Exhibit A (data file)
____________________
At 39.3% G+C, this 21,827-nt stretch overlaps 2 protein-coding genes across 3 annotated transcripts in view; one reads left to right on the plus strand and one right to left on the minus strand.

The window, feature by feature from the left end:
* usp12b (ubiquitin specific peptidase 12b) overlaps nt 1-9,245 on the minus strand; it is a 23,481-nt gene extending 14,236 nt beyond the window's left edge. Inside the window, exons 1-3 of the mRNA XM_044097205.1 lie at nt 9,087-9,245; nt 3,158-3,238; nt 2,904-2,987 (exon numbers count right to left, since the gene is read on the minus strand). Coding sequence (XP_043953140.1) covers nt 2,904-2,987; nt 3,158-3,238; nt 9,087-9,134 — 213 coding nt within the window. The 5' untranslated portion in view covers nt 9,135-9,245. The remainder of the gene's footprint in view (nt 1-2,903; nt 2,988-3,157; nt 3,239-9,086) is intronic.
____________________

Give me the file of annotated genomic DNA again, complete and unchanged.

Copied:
At 39.3% G+C, this 21,827-nt stretch overlaps 2 protein-coding genes across 3 annotated transcripts in view; one reads left to right on the plus strand and one right to left on the minus strand.

The window, feature by feature from the left end:
* usp12b (ubiquitin specific peptidase 12b) overlaps nt 1-9,245 on the minus strand; it is a 23,481-nt gene extending 14,236 nt beyond the window's left edge. Inside the window, exons 1-3 of the mRNA XM_044097205.1 lie at nt 9,087-9,245; nt 3,158-3,238; nt 2,904-2,987 (exon numbers count right to left, since the gene is read on the minus strand). Coding sequence (XP_043953140.1) covers nt 2,904-2,987; nt 3,158-3,238; nt 9,087-9,134 — 213 coding nt within the window. The 5' untranslated portion in view covers nt 9,135-9,245. The remainder of the gene's footprint in view (nt 1-2,903; nt 2,988-3,157; nt 3,239-9,086) is intronic.